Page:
The desire to “fix” the world was malignant. It was a desire to fix the world in place, an attempt to foreclose risk with the certainty of invention. But a world without risk is a world without chance. Life without death is death. As author Ursula Le Guin wrote (she is still read in 2069), “There is no safety, and there is no end. The word must be heard in silence; there must be darkness to see the stars. The dance is always danced above the hollow place, above the terrible abyss.” As Octavia Butler wrote, “There is no end / To what a living world / Will demand of you.”

So, we stopped trying to fix the world and started fixing our relationship to it, began blurring the neat boundary that our pride drew between the two. We stopped trying to build bars over fragility, steel slats that never reinforced anything except the cages into which we crammed each other. We decentered humankind and began looking toward new ways of living with animals and plants. As you walk around 2069, you see all kinds of cross-species collaborations, some a result of climate change superimposing once delineated habitats on top of each other and some a result of intentional engineering forging more-than-human bonds. Birds harmlessly carry environmental sensors that allow us to work with them to preserve shared spaces, monitoring and reacting to air-quality changes. Parades of trained animals, no longer conscripted into police or military service, roam cities freely, offering accessibility to the blind, the cold, and the anxious. Entire swaths of land seethe with insect and annelid colonies, where compost and waste feed impervious beetles and worms that eventually die and are themselves recycled into pharmaceuticals and shellac. Cities look weird, the dense block of your time’s anonymous and individual existence carved into organic clumps of common space by sprawling, multistory fields and rivers. We spend less of our time working to produce things and more of our time working to produce a world in which new possibilities are equitably shared. Also, there are mushrooms everywhere. We eat a lot of mushrooms. They are incredibly hardy and make life comfortable in the ruins of our progress.

Taxonomic boundaries weren’t the only divisions reconfigured. We learned that there is no freedom without decolonized justice, which, as scholars Eve Tuck and K. Wayne Yang remind us, must not be a metaphor. By giving stolen land back to indigenous people, the world of 2069 has exploded into a variegated assemblage of communities and practices, creating new borderlands of possibility and exchange. We no longer seek to dominate any knowledge we don’t understand with the lockstep march of capital-S Science. Instead, new sciences are constantly flourishing as we learn from each other while respecting each others’ opacities. We have stopped making John Muir’s mistake of weakening forests in the name of preservation by extinguishing Ahwahneechee fires.

If none of this gives you a clear vision of 2069, it’s because the future is messier than you might imagine. Floods have submerged coastal cities, and rising oceans have swallowed island nations. Earthquakes, volcanic eruptions, erratic storms — we’ve got it all. But we adapt and, though things have the potential to be better than you might expect, sacrifices have been made out of necessity. We can no longer eat any fish at any moment and any fruit regardless of the season. But were those meaningful freedoms? Was a mango in a New England winter worth constantly feeding a global transport and logistics machine? Was a crate of lobster in a landlocked cafeteria worth the pillage of a net wrapped around the planet? Those who recoil at this lost possibility of arbitrary consumer choice are telling on themselves. It’s a miserable liberty compared with the self-determination that’s gained when we stop exploiting poor farming nations and fragile animal ecosystems.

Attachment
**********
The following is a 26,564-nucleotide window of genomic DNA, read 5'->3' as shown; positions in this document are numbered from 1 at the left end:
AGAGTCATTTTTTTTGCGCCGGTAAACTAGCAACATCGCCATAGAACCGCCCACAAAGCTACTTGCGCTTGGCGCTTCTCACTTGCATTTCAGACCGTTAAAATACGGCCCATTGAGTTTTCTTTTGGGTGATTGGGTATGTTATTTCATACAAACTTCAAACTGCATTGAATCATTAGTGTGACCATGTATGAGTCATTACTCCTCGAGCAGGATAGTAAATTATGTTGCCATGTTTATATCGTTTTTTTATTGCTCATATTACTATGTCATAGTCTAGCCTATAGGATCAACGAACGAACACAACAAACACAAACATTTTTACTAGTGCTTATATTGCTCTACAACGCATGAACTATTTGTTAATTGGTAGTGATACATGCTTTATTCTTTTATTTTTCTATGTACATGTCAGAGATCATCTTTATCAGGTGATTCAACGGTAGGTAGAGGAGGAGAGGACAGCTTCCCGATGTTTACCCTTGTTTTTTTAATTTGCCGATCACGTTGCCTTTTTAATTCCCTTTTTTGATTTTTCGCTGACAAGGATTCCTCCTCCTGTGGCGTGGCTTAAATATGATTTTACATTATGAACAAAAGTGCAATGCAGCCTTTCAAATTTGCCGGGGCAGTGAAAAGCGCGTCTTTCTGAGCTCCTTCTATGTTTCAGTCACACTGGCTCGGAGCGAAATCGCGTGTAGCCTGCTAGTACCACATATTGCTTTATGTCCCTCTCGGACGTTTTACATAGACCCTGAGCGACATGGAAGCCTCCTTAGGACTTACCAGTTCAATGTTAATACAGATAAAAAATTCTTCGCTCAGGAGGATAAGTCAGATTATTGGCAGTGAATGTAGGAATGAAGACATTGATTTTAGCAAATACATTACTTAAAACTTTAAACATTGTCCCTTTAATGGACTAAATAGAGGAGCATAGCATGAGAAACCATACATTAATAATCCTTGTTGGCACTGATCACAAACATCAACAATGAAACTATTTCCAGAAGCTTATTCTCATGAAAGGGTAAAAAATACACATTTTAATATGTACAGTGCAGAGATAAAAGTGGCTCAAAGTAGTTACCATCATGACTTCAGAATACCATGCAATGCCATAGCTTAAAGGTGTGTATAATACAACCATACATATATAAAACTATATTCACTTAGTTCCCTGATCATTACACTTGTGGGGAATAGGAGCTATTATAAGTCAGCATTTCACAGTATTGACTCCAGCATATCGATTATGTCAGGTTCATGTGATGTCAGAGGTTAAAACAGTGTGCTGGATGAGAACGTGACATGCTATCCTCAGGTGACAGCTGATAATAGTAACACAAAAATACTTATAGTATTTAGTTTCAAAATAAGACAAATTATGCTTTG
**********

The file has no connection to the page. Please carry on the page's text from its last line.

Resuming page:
What does the bridge look like between your 2019 and my 2069? The seeds of the future are already in your present. In Tijuana, they are building retaining walls out of tire waste to reshape a damaged and polluted watershed. In upstate New York, Akwesasne Mohawk communities are fighting Superfund pollution and racial environmental violence, and the legacy of Standing Rock has continued to spawn new indigenous resistance against pipeline expansion. Even the relatively commonplace occurrence of abandoned dogs that have been rescued to become assistance companions for visually impaired and blind people points to a world of richer collaboration with nonhuman animals.

All said, I’d be lying if I suggested the next 50 years will be easy. But the sooner your time accepts that we must stay with the trouble, as Donna Haraway has put it, the sooner you can start building the wild and imaginative future you deserve — a future that doesn’t provide for the comfort of a few by hiding its environmental and social devastation among the ranks of the poor, the racialized, and the geographically distant. You won’t be able to prevent climate change, but that shouldn’t cause you to despair. You have the chance to create a better world, a beautiful future that is always already possible.

Your world is going to be shattered by a changing Earth, but there can be great joy in the arts of shared survival. As Derek Walcott still tells us in 2069, “Break a vase, and the love that reassembles the fragments is stronger than that love which took its symmetry for granted when it was whole.” You have a chance to take the pieces and make a world of many worlds, as the Zapatistas used to say, a world not just for the powerful, the white, the able-bodied, the neurotypical, the male, or, even the human. You might lose the things you are used to (sprawling McMansions for nuclear families, unlimited consumer selection, the careless burning of natural resources to power thoughtless diversion), but there is everything to gain. Don’t spend the next 50 years trying to hold on to a past that was never good for everyone; spend them creating something entirely new.